by Jennifer Cosenza, Senior Vice President, Strategic Accounts
As Senior Vice President of Strategic Accounts, Jennifer Cosenza brings to Scivantage 11 years of relationship management experience alongside an expansive knowledge of wealth reporting and B2B trading systems. Responsible for overseeing strategic relationships at Scivantage, Ms. Cosenza manages the development and implementation of account plans, inside sales account activity and overall client relationships.
I cringe when I hear a customer describe our relationship with them as vendor-based. The term “vendor” is often used to describe a person that sells something on the street, or a business that simply sells a product or service. Wow, I know I certainly don’t want to be thought of as just that. We want to do so much more for our customers, don’t we?
To be viewed as a partner is the ultimate achievement for any relationship. Thinking back to my Miller Heiman training earlier in my career, to be a partner meant that you were at a four or five on the Buy-Sell hierarchy. You were contributing and helping to solve a customer’s business issue or remedying an organizational challenge.
So how do you do that? Is there a “secret sauce” that we need to know to get it right? No, there is no secret sauce, no magic. The answer is simply: have a plan, do what you say you are going to do, and understand your strengths and weaknesses. For anything to be successful, whether personally or professionally, you need to set end goals. This helps you to know what you are working towards. It is the same philosophy in successful Relationship Management. Established goals internally within your organization will help all the relationship players understand what they are playing for. However there also needs to be goals set with your customer on what they want out of the relationship, what needs to happen in order for you to get it right and become that partner.
From the goal comes the plan: a deliberate plan of action jointly established with your customer to map out the relationship and what activities (both tactical and strategic) need to happen by when. Mapping out a plan and actively managing it creates a jointly shared view for all players across the relationship. Relationship players are the team members within your organization that help you get it right. They are a critical part to the relationship plan because more often than not, they are the ones executing the work on the plan. This approach allows for more visibility into your customer’s viewpoint than you may normally have had. It also establishes direction for your internal relationship players that may not have otherwise existed. Sometimes in many organizations, when something does not go right for the customer it isn’t simply because someone else didn’t want to do the work, or forgot. They just needed a plan to help them understand what needs to happen to get it right. They just need some relationship direction.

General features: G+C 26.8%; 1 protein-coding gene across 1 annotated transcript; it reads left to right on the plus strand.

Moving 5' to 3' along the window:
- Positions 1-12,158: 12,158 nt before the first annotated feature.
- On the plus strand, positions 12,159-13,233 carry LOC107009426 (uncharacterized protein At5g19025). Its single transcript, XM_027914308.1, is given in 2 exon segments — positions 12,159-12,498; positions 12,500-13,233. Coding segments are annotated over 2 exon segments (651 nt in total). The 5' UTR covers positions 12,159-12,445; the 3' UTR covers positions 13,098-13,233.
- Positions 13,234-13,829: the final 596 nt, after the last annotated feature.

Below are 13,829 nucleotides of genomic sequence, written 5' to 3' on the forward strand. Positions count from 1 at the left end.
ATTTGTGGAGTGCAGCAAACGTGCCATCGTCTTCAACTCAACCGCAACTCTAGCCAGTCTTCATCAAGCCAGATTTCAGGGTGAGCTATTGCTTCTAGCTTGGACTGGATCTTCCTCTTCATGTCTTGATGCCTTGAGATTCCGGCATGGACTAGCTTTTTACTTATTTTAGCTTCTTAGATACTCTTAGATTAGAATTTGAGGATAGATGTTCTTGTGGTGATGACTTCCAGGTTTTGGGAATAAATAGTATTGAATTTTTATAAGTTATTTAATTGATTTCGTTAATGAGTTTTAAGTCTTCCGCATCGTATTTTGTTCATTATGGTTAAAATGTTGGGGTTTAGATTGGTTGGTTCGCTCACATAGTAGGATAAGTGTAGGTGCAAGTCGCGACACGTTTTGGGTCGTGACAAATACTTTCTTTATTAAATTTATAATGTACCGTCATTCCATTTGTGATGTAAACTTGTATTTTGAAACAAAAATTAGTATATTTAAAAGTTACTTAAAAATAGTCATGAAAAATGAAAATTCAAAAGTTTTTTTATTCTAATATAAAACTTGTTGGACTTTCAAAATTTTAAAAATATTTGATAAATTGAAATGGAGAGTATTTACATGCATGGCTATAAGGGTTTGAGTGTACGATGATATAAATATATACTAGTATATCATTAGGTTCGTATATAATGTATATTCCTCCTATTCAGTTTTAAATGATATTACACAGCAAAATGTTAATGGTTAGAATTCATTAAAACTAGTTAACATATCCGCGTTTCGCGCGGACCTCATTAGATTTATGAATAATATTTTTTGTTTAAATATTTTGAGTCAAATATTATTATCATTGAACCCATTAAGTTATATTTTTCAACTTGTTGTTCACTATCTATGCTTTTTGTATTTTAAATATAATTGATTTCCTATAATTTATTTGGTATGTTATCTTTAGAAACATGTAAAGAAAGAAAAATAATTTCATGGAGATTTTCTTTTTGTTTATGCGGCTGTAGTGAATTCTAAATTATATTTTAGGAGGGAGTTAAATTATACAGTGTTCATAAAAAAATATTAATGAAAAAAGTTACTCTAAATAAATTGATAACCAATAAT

Once the plan is outlined and relationship players lined up, simply do what you say you are going to do. Don’t overcommit, be sure to communicate, and manage the plan.
Finally, know your strengths and weaknesses. This one is often overlooked but probably most critical for the establishment of goals, planning, and execution. As a firm, it is important to know your strengths so you can align goals and relationship players that complement those strengths (and the opposite for weaknesses). The point that is often overlooked however is to know your own personal strengths and weaknesses. For example, if you manage a relationship and know that your strength isn’t in follow-up, create a mechanism to allow you to be able to facilitate follow-up without having to remember to schedule that meeting or write that email.
Ultimately, vendors provide a product. Partners support an ongoing, positive business relationship. By having a plan, doing what you say you are going to do, and knowing your strengths and weaknesses you will be creating a perspective on a customer relationship that is much different than simply selling a product.